The Supreme Judicial Court today overturned Abdullah Yasin's conviction for second-degree murder for Chaz Burton's 2016 death outside a Mattapan party, saying the trial judge in the case should not have allowed the case to go to a jury after she concluded Suffolk County prosecutors had failed to produce evidence that showed Yassin was responsible for Burton's death.
In its decision, the state's highest court said Suffolk Superior Court Judge Janet Sanders managed to make decisions that harmed both Burton's case and the prosecution's case, but that because Burton's constitutional right to due process was harmed, it was ruling for him and dismissing his case.
A Suffolk Superior Court jury had convicted Yasin of second-degree murder for Burton's stomping and shooting murder early on March, 2016 outside 227 River St. A co-defendant was convicted of assault and battery with a dangerous weapon. Both men had been charged with first-degree murder for Burton's death in a fight involving two groups.
After prosecutors concluded making their case to the jury in March, 2018, Yasin's attorney filed a motion asking the judge to issue a "required finding of not guilty." In a hearing on the motion, the SJC writes in its summary of the case, Sanders agreed prosecutors had not proven beyond a reasonable doubt that Yasin caused Burton's death:
[T]he judge observed that murder premised on a theory of extreme atrocity or cruelty was "totally unsupported" by the evidence. In addition, she noted that there was no evidence as to the identity of the shooter or the circumstances under which the shooter had acted. The judge summarized the Commonwealth's case as, "some unknown person came down in the middle of [a] melee and shot [the victim] as he was apparently waving a knife" at others, after having stabbed "at least" two people. Based on the evidence of the victim's conduct, the judge said that "there [was] certainly evidence raised of self-defense, [and] defense of others, enough so that the Commonwealth then [had] to prove beyond a reasonable doubt that the perpetrator was not acting in self-defense" or in defense of others. The judge also said that the Commonwealth had failed to present any such evidence and thus that the Commonwealth had not proved that the killing was unlawful. She noted, as well, that the Commonwealth had presented no evidence that the defendant had aided or abetted the shooter. For all practical purposes, the judge thus deemed the evidence insufficient to convict the defendant of murder.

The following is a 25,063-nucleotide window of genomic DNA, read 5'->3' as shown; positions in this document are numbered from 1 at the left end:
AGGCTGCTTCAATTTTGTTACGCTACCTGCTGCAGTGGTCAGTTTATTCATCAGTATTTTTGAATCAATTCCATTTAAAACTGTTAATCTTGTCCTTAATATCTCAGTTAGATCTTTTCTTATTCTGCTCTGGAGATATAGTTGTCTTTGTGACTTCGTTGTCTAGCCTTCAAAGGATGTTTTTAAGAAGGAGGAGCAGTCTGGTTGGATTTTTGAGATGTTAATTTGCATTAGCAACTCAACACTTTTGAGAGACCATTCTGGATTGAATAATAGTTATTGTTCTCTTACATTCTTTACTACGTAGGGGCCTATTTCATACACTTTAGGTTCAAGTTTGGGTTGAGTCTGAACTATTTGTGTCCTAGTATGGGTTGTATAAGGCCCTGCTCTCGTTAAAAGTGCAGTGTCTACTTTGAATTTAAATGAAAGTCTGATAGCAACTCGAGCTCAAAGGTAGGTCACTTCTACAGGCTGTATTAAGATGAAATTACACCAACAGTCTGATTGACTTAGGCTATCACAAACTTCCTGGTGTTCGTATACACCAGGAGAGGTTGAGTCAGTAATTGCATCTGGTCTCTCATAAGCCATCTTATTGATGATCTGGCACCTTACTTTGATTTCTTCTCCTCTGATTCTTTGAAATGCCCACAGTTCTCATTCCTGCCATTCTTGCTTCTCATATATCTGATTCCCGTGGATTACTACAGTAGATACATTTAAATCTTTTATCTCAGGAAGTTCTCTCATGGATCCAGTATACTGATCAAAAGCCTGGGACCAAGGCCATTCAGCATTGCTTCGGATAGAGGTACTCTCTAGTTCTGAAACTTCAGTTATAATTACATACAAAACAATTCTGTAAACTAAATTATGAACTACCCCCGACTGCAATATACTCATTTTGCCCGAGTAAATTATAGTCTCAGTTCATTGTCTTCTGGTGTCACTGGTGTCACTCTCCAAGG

But despite her misgivings, Sanders then decided to take no action on the case, saying she reserved that right until after the jury made its decision. She similarly "reserved" any action after Yasin's lawyer repeated the request after the close of Yasin's case - in which Yasin was not called, because his attorney felt the case was so weak. But the jury found Yasin guilty of second-degree murder, which carries a sentence of life, with the possibility of parole after at least 15 years.
Yasin's attorney then filed a similar motion to dismiss the case, and this time Sanders agreed, issuing a nunc pro tunc ruling (from the Latin for "now for then," essentially, to overturn an earlier ruling) overturning the murder charge (Yasin was also convicted of assault and battery with a dangerous weapon; he did not appeal his 2 1/2-year sentence for that).